The whole issue is available at Animal Frontiers: The contribution of animal production to global food security: Part 1: Livelihoods for poor owners and food for rich consumers, Jan 2013, which you can read about on the ILRI Clippings Blog today: Animal production and global food security: Livelihoods for poor owners and food for rich consumers, 8 Jan 2012.


Zoonoses: The lethal gifts of livestock–Part 3 of ILRI ‘livestock live talk’ by Delia Grace

View this ILRI slide presentation, which is a ‘slidecast’ that includes an audio file of a ‘livestock live talk’ given by veterinary epidemiologist Delia Grace at ILRI’s Nairobi headquarters on 31 Oct 2012.

The following remarks are a transcript of the third part of a presentation made on 31 Oct 2012  by Delia Grace, who works at the International Livestock Research Institute (ILRI), in Nairobi. Grace, a Irish veterinary epidemiologist, leads ILRI’s research on food safety in informal markets in developing countries and on ‘zoonoses’—diseases shared by animals and people. Grace also leads a component on agriculturally related diseases of a new multi-centre CGIAR Research Program on Agriculture for Health and Nutrition, which is headed by John McDermott, former deputy director general-research at ILRI, who is now based at ILRI’s sister CGIAR institute the International Food Policy Research Institute (IFPRI), in Washington, DC, USA. Grace is also a partner in another multi-institutional initiative, called Dynamic Drivers of Disease in Africa.

A prolific writer of scientific publications and a scientist of particularly wide research interests, Grace began her ‘big-picture’ talk on zoonoses—on why, and if, they are ‘the lethal gifts of livestock’—with an overview of human health and disease at the beginning of the 21st century. Go here to read part one:  The riders of the apocalypse do not ride alone: Plagues need war, famine, destruction–and (often) livestock, ILRI News Blog, 4 Nov 2012, and here to read part two: Mapping the perfect storms: Where poverty, livestock and disease meet in terrible triage, ILRI News Blog, 6 Nov 2012.

Here we begin the third and final part of this ILRI ‘livestock live talk’ presentation by Delia Grace on ‘The lethal gifts of livestock’.

‘So we’ve talked a bit about the big picture: human health and disease in the 21st century and why livestock matter. I’ve presented some of the findings on these studies, trying to get some evidence—the evidence decision-makers want, in a format they can use, in a way that motivates them to invest money.

Zoonoses: The Lethal Gifts of Livestock: From mapping to managing slide

Zoonoses: The Lethal Gifts of Livestock: From mapping to managing, by Delia Grace, ILRI ‘livestock live talk’ seminar, 31 Oct 2012.

‘But now, finally, I want to talk a bit about how we move from mapping to managing.

‘Mapping is good but there is always the “paralysis by analysis” with such organizations, And it’s true; I was originally trained as a vet and it’s like we spend all our time on diagnosis and we don’t do any therapy; we never get round to actual treatment. I think too much of the work we’ve done so far has been assessing, trying to know more and more, and not saying, “OK, we know enough; let’s go and do something; let’s show that we can do something; and let’s try and make a difference.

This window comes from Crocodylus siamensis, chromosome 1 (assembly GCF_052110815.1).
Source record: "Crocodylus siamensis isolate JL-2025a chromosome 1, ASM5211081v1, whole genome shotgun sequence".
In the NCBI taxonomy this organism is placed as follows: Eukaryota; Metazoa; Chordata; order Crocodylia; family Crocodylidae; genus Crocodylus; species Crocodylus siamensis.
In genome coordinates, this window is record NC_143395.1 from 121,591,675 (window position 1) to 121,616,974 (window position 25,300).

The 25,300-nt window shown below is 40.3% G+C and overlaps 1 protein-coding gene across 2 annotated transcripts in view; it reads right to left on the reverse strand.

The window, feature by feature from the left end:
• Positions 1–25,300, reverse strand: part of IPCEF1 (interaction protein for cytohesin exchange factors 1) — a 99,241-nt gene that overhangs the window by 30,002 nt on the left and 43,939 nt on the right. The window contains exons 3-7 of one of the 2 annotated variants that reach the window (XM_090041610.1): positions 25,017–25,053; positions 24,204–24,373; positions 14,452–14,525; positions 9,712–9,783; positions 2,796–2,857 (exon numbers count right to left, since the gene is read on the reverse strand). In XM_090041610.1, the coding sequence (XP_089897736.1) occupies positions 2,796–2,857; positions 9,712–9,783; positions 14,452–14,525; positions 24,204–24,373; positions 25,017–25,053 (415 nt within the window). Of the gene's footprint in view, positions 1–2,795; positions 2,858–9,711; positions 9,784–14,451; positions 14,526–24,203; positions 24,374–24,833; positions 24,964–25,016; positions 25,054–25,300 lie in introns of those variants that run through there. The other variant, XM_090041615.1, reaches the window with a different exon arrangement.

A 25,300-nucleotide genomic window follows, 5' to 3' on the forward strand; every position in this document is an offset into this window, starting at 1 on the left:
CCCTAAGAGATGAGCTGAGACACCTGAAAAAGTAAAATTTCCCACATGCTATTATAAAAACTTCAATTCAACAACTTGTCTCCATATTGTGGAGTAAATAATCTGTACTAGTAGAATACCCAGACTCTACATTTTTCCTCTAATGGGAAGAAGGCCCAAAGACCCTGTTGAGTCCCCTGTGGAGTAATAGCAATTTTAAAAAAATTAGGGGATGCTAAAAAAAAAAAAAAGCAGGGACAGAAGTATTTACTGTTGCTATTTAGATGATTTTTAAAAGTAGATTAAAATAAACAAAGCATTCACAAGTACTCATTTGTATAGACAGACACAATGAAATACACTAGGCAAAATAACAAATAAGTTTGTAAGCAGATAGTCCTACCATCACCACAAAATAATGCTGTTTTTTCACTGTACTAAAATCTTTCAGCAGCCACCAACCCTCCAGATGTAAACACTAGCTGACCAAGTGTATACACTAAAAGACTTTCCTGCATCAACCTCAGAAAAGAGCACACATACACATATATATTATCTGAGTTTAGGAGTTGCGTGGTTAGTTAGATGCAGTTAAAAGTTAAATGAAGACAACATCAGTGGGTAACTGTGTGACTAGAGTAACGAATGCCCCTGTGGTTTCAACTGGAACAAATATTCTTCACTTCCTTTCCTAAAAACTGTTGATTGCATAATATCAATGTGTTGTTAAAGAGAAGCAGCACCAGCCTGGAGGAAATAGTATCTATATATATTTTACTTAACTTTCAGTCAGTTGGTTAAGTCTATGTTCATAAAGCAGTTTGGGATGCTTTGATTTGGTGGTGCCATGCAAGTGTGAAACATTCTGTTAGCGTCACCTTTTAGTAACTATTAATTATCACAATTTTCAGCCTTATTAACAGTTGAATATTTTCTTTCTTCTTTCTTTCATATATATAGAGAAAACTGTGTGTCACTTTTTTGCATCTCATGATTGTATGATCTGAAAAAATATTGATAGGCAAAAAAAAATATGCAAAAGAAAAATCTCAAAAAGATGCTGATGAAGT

‘So in this last section I’m going to talk about how we are planning to move from mapping and measuring to managing. This takes me to the new CGIAR Research Program ‘Agriculture for Nutrition and Health’, which just started in January, like the CGIAR Research Program on Livestock and Fish, which you may be more familiar with.

‘This brings together a lot of CGIAR centres to focus for the first time on the links between agriculture and human health. It’s led by the International Food Policy Research Institute (IFPRI) and has four components. Three of these components focus on human nutrition—human nutrition is a big problem and it’s probably where the donors are most interest at the moment. But one component focuses on disease, and that’s the component that’s led by ILRI.

Zoonoses: The Lethal Gifts of Livestock: Agriculture-associated diseases slide

Zoonoses: The Lethal Gifts of Livestock: Agriculture-associated diseases, by Delia Grace, ILRI ‘livestock live talk’ seminar, 31 Oct 2012.

‘So “agriculture-associated disease” works at that intersection, the intersection between human health, animal health and agro-ecosystems and value chains. We sometimes talk about “one-health”, this new integrated movement. We like to think of three healths: people, animals and the planet—three healths that are interdependent. And if they’re managed separately, they won’t be managed best.

‘The aim of this component on disease is to have key development implementors as well as the enablers to have the evidence, motivation and capacity. So we need somehow to generate evidence, motivation and capacity, motivation probably being the tricky one, to reduce the burden of disease through agricultural-based interventions and innovations. And that’s key, because of course this whole area of innovation and human health is a very crowded, busy map. We need to identify where agricultural research and agricultural-based interventions can make a difference.

‘So what do we focus on? We focus on big five areas, which we call research activities. Two of them are under food safety, the first being risk management in these informal food markets, where most poor people buy and sell; the second being mycotoxins, which are a fungal toxin in staple crops. And then under “zoonoses”, we have three major focuses: the first being emerging infectious disease, the second neglected zoonoses, and the third “eco-health/one-health”, which is a kind of capacity-building paradigm.